Maastricht - October 16, 2008
To share or not to share: this is a question which has already been answered. Now a group of thinkers will gather in the Netherlands to discuss the more complicated quandary: How?
Innovation thinkers like David Nordfors of Stanford University and Richard Allan Horning, a Silicon Valley insider, will join intellectual property experts like Anthony Falzone, a lecturer/litigator for a free conference at the European Journalism Centre.
They will analyse the moving intersection of copyright and innovation from several sides. Innovation in the realm of intellectual property is ongoing; it is perhaps most visible in the proliferation of Creative Commons licensing.
The conference, titled Innovation Journalism: Copyright and the Use of Creative Commons, will be held Thursday, 13 November, at the main office of the European Journalism Centre. The EJC is located in the heart of Maastricht, a picturesque southernmost city in the Netherlands.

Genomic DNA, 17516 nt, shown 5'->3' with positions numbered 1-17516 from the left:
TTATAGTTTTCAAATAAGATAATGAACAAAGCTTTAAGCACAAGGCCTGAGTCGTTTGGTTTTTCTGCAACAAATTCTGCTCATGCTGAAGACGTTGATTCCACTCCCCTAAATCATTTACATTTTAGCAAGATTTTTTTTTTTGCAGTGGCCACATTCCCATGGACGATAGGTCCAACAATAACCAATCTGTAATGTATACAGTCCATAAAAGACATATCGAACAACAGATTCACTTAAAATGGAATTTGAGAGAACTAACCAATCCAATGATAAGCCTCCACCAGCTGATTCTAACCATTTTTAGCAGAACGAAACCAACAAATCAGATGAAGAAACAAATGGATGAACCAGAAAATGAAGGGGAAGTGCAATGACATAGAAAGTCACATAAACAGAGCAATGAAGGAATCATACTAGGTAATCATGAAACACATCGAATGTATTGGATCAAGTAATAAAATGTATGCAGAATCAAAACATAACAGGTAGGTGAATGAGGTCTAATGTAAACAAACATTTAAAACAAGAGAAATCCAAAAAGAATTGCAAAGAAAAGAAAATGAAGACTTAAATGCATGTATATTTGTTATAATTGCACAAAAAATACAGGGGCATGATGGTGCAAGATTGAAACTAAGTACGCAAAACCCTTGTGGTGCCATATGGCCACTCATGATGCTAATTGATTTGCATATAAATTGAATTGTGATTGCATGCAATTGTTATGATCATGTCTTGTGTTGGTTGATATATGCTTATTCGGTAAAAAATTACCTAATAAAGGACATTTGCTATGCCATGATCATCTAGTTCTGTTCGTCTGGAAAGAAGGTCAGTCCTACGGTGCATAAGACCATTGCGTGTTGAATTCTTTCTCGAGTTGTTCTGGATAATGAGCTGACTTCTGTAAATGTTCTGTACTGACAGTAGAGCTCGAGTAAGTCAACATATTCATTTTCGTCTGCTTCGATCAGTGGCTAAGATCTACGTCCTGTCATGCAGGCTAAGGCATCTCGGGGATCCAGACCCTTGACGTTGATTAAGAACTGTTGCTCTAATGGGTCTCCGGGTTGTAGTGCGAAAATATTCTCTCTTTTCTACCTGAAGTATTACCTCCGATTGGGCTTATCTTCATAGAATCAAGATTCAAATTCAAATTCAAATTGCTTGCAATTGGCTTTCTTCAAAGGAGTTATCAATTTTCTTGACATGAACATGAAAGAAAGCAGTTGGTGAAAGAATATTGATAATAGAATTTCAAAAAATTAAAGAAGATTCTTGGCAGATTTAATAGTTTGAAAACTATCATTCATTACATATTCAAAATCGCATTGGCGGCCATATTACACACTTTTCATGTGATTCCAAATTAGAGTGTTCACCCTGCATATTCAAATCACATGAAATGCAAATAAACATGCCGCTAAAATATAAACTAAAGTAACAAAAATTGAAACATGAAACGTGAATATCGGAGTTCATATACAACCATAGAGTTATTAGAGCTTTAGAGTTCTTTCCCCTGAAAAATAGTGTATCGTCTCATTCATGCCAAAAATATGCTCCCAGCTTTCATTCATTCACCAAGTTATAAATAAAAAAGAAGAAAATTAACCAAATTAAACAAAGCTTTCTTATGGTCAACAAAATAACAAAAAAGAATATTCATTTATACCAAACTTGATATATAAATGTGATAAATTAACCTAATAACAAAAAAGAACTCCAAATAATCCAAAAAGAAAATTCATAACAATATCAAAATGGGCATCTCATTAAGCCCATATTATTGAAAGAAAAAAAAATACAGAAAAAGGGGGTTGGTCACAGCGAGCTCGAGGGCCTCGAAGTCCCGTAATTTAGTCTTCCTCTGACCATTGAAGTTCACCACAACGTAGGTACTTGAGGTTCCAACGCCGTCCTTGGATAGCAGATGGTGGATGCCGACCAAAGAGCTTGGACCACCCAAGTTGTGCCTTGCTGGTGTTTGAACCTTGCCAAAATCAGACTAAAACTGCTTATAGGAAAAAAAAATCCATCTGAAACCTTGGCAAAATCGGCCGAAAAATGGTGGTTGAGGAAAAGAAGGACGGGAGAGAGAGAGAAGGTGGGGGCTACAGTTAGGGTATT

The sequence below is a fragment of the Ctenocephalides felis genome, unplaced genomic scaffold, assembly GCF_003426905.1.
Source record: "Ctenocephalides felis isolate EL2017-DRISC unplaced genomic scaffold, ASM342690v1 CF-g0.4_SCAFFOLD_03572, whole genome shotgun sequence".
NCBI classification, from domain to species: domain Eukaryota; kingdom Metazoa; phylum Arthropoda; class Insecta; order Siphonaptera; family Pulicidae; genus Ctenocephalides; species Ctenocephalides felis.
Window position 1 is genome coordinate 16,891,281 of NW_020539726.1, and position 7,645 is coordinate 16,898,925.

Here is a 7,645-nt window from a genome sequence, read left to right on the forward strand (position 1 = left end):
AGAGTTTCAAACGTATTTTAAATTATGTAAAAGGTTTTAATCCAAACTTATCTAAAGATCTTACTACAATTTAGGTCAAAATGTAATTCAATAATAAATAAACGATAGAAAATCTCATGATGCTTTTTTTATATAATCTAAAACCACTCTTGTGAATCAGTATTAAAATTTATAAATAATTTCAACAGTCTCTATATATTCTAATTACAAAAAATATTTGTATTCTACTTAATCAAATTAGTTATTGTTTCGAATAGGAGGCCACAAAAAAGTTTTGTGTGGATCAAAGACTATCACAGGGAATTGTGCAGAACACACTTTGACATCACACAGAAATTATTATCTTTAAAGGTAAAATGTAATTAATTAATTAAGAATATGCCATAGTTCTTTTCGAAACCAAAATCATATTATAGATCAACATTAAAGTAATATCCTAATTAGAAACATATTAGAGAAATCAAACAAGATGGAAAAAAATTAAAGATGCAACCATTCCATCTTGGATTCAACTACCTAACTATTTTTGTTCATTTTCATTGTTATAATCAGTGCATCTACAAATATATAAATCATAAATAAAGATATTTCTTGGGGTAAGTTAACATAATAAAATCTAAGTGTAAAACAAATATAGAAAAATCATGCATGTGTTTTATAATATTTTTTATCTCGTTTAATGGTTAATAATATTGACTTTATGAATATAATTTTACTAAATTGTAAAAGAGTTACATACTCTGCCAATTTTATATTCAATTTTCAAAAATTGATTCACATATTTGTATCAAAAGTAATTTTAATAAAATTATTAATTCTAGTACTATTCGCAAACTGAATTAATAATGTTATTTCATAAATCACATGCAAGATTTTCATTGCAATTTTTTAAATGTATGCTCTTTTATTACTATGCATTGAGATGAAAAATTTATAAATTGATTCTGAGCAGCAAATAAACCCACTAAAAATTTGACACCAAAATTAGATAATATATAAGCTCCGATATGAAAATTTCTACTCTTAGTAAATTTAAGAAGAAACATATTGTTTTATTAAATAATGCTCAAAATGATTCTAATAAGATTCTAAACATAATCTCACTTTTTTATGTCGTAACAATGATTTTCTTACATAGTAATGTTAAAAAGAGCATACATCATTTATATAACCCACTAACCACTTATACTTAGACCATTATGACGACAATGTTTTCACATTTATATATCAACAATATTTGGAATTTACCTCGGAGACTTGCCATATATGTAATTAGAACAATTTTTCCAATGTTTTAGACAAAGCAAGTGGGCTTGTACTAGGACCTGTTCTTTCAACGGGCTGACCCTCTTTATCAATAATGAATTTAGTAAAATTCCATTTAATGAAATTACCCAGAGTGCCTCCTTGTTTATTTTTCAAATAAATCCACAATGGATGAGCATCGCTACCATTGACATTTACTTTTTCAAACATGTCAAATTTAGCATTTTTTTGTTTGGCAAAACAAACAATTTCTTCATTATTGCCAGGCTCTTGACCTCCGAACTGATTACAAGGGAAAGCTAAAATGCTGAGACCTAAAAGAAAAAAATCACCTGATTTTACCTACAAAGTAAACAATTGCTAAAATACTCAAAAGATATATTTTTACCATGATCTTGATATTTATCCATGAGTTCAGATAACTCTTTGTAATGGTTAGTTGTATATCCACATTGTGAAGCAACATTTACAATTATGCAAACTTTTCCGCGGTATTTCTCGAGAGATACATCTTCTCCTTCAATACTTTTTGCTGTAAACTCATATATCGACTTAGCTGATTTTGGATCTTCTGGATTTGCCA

The Dutch Ministry of Education, Culture and Science will sponsor this one-day event.
This is the second in an EJC series of innovation seminars held in Maastricht. Last year’s event focused on Innovation Journalism at large.
During that conference, Nordfors, who is originally from Sweden, stressed the benefit of innovation in a democratic society and the need to understand innovative processes and ecosystems through Innovation Journalism. InJo treats innovation as a topic and follows its development in technology, business, politics, etc.
If innovation could be covered as a distinct topic within the mainstream media, society would be better able to understand the processes which are behind it and contribute to its development, Nordfors said.This year’s event will concern itself with the role of copyright within the innovation sphere. This free seminar has limited space, so please contact the EJC as soon as possible in order to guarantee your spot.